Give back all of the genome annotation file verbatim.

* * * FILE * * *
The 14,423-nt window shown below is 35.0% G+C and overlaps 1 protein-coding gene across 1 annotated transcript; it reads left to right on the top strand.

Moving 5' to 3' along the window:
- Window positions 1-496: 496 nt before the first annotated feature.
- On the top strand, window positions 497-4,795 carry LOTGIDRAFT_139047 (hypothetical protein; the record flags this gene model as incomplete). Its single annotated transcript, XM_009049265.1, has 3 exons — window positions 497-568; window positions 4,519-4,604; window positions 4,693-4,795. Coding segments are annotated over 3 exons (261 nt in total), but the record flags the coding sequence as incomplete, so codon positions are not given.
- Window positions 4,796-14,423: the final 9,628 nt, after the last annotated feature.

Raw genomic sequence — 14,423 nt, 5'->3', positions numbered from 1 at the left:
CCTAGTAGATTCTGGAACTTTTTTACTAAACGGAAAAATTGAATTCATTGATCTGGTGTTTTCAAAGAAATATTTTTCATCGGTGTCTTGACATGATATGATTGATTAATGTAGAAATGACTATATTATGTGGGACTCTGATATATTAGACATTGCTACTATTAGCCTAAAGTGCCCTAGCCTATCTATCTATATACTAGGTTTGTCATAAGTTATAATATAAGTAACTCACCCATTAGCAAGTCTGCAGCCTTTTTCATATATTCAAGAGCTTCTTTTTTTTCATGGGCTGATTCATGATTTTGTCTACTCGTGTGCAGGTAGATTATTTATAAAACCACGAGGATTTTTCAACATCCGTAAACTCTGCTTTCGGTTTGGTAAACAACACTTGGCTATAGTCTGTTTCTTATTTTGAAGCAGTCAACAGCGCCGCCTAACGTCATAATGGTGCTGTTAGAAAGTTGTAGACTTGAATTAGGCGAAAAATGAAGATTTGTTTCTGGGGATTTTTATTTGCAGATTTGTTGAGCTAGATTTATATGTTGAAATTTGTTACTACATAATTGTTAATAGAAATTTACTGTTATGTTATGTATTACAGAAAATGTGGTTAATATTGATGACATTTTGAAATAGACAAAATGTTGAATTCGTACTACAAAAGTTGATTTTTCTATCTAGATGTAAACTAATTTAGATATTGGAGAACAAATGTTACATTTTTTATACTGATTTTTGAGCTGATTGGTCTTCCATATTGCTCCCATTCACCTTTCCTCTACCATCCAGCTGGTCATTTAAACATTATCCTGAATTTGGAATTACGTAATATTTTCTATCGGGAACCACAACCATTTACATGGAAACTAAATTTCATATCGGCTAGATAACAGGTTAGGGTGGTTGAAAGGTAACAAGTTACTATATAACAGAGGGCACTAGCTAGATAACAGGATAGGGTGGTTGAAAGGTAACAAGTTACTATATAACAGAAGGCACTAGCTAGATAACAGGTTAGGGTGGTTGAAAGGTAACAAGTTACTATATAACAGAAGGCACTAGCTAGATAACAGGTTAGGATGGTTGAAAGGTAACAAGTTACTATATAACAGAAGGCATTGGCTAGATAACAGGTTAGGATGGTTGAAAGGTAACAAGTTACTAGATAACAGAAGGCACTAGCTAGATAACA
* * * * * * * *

The 14,423-nt window shown below is 35.0% G+C and overlaps 1 protein-coding gene across 1 annotated transcript; it reads left to right on the top strand.

Moving 5' to 3' along the window:
- Window positions 1-496: 496 nt before the first annotated feature.
- On the top strand, window positions 497-4,795 carry LOTGIDRAFT_139047 (hypothetical protein; the record flags this gene model as incomplete). Its single annotated transcript, XM_009049265.1, has 3 exons — window positions 497-568; window positions 4,519-4,604; window positions 4,693-4,795. Coding segments are annotated over 3 exons (261 nt in total), but the record flags the coding sequence as incomplete, so codon positions are not given.
- Window positions 4,796-14,423: the final 9,628 nt, after the last annotated feature.

Raw genomic sequence — 14,423 nt, 5'->3', positions numbered from 1 at the left:
CCTAGTAGATTCTGGAACTTTTTTACTAAACGGAAAAATTGAATTCATTGATCTGGTGTTTTCAAAGAAATATTTTTCATCGGTGTCTTGACATGATATGATTGATTAATGTAGAAATGACTATATTATGTGGGACTCTGATATATTAGACATTGCTACTATTAGCCTAAAGTGCCCTAGCCTATCTATCTATATACTAGGTTTGTCATAAGTTATAATATAAGTAACTCACCCATTAGCAAGTCTGCAGCCTTTTTCATATATTCAAGAGCTTCTTTTTTTTCATGGGCTGATTCATGATTTTGTCTACTCGTGTGCAGGTAGATTATTTATAAAACCACGAGGATTTTTCAACATCCGTAAACTCTGCTTTCGGTTTGGTAAACAACACTTGGCTATAGTCTGTTTCTTATTTTGAAGCAGTCAACAGCGCCGCCTAACGTCATAATGGTGCTGTTAGAAAGTTGTAGACTTGAATTAGGCGAAAAATGAAGATTTGTTTCTGGGGATTTTTATTTGCAGATTTGTTGAGCTAGATTTATATGTTGAAATTTGTTACTACATAATTGTTAATAGAAATTTACTGTTATGTTATGTATTACAGAAAATGTGGTTAATATTGATGACATTTTGAAATAGACAAAATGTTGAATTCGTACTACAAAAGTTGATTTTTCTATCTAGATGTAAACTAATTTAGATATTGGAGAACAAATGTTACATTTTTTATACTGATTTTTGAGCTGATTGGTCTTCCATATTGCTCCCATTCACCTTTCCTCTACCATCCAGCTGGTCATTTAAACATTATCCTGAATTTGGAATTACGTAATATTTTCTATCGGGAACCACAACCATTTACATGGAAACTAAATTTCATATCGGCTAGATAACAGGTTAGGGTGGTTGAAAGGTAACAAGTTACTATATAACAGAGGGCACTAGCTAGATAACAGGATAGGGTGGTTGAAAGGTAACAAGTTACTATATAACAGAAGGCACTAGCTAGATAACAGGTTAGGGTGGTTGAAAGGTAACAAGTTACTATATAACAGAAGGCACTAGCTAGATAACAGGTTAGGATGGTTGAAAGGTAACAAGTTACTATATAACAGAAGGCATTGGCTAGATAACAGGTTAGGATGGTTGAAAGGTAACAAGTTACTAGATAACAGAAGGCACTAGCTAGATAACA